January 7 – March 9, 2014
Opening Reception, Friday, January 10, 2014 from 6-9PM(With music by Billy Stewart)
FRANK Gallery has been a presence on Franklin Street since 2010 and continues to bring the best of the visual arts to downtown Chapel Hill. We open 2014 with ‘A New Season’, featuring a select group of professional artists from different disciplines. This will be the first time these locally based artists will have their work shown together in this way. It will be a stunning visual celebration to ring in the New Year and ‘A New Season’ at FRANK.
The show includes painters, mixed media artists, textile artists and clay artists.
Abstract painter Katherine Armacost’s ethereal application of layers of paint suggests a world beyond her canvases.
Harriet Bellows paintings present a fresh interplay of volume and line. A single figure often appears to define and animate the minimal spaces created in her paintings.
Carolyn Rugen’s delicate still life and landscape paintings reflect a sunny and bright world of contented domestic life.
Mixed media artist Shelly Hehenberger’s highly textured and meditative works seem to be a reflection of a world in constant change.
Anita Wolfenden loves paper. She cuts it, creases it, folds it, tears it, irons it, sews and ultimately forms it into intriguing sculptures and collages.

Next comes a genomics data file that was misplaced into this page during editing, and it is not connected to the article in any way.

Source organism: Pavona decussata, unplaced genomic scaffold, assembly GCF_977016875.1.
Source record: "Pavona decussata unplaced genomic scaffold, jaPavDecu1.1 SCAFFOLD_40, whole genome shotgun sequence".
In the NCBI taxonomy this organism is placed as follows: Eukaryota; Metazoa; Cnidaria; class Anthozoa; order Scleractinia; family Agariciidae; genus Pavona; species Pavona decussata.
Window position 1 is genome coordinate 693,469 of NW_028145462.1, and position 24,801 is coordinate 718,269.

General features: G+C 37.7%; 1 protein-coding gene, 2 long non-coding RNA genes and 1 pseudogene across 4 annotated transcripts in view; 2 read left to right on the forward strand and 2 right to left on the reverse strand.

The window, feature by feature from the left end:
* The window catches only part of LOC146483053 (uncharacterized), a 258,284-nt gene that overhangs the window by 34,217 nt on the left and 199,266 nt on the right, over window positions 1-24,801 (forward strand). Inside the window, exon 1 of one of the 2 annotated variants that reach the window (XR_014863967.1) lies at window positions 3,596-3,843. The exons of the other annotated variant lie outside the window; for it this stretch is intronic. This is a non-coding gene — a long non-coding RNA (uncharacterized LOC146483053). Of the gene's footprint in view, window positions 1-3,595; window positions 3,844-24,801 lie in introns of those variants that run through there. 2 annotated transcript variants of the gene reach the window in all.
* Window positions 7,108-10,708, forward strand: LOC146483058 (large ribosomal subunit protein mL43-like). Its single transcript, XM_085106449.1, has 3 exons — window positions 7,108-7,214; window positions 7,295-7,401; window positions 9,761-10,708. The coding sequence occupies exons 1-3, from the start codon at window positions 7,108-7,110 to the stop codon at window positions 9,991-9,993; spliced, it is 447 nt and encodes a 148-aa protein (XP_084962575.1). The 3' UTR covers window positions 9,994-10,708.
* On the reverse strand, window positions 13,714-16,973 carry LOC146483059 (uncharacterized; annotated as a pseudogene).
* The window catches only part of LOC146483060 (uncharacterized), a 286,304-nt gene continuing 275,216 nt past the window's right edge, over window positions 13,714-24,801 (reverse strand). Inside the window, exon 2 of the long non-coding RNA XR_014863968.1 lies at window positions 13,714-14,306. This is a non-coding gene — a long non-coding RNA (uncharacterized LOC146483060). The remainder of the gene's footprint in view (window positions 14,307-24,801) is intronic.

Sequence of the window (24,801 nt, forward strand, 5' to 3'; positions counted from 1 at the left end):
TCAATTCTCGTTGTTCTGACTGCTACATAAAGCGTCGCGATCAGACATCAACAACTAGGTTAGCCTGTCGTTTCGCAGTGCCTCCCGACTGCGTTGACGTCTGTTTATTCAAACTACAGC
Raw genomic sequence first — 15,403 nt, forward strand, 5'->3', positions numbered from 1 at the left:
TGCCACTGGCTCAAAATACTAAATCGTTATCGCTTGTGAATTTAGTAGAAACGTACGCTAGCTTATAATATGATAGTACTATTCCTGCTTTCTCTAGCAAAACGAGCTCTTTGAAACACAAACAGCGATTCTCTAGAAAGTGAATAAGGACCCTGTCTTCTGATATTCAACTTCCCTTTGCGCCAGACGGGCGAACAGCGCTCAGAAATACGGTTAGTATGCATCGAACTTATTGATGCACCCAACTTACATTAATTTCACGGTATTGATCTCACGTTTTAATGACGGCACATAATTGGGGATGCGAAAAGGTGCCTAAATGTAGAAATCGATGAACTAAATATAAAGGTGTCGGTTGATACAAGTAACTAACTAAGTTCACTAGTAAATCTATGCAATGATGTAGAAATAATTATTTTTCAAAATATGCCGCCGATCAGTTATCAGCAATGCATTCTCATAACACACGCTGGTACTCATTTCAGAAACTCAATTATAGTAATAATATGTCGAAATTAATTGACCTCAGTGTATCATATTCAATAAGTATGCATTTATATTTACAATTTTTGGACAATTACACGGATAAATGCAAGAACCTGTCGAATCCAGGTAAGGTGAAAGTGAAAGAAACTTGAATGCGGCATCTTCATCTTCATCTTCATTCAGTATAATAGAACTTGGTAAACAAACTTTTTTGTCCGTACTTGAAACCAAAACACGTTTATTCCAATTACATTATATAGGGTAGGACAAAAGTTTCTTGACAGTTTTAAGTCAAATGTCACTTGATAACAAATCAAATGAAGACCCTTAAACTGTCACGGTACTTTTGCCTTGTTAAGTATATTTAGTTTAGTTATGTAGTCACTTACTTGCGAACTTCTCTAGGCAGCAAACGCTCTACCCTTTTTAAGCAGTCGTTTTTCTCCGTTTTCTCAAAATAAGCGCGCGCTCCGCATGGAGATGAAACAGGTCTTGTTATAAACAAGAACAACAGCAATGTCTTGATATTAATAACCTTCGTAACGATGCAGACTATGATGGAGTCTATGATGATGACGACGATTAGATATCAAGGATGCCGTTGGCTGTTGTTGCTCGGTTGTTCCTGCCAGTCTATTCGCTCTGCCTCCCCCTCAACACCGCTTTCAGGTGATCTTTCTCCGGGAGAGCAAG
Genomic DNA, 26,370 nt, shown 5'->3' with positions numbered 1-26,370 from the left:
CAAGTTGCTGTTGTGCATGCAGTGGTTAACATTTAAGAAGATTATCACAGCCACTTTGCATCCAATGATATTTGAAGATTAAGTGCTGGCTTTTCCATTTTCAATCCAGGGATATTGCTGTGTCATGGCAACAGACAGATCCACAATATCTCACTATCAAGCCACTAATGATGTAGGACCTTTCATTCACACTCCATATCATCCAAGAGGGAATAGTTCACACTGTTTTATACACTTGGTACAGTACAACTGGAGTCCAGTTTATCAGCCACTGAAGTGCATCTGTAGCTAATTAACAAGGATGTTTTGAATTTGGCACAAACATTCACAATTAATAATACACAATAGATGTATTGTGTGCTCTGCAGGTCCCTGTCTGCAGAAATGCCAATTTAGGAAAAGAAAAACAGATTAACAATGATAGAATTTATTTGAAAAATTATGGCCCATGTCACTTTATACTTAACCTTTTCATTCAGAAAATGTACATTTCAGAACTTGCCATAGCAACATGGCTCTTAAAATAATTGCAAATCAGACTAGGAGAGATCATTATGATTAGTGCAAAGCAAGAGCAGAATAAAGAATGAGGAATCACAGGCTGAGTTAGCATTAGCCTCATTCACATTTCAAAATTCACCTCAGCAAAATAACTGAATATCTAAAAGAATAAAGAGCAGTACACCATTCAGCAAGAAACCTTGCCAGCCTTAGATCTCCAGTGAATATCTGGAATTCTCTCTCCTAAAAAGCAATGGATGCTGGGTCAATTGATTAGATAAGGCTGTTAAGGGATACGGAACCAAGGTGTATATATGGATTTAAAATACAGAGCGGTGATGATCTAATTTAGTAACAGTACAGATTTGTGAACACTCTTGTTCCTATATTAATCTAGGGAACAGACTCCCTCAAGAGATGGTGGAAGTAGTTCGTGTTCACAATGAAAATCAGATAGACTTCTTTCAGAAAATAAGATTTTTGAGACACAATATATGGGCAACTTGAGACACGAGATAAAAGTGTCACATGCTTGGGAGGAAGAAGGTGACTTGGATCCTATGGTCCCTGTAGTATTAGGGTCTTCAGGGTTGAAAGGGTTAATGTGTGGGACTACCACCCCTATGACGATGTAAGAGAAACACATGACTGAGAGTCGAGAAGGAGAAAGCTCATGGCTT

Michele Maynard’s textiles and paintings reveal her delight in bright color and a vibrantly active natural world.
Collage and encaustic artist Carol Retsch-Bogart works in layers in both an additive and subtractive way. What she ends up with are compositions that are both whimsical and revealing of the layers of our complex lives.
Textile artist Elaine O’Neil focuses on “a sense of place”. She often depicts local and regional scenes with a special charm and skill that have made her work a Chapel Hill favorite.
Peg Gignoux’s work provides a wonderful contrast to Elaine’s. Peg’s work is more abstract and less narrative. Stitched lines over abstract patch works of colorful fabric result in rich fabric “paintings”.
Potters Noah Riedel and Ronan Peterson are very different in style. Noah’s functional forms are spare and made elegant by their architectural design. On the other had Ronan’s clay vessels have been described as a ceramic comic book interpretation of the natural world.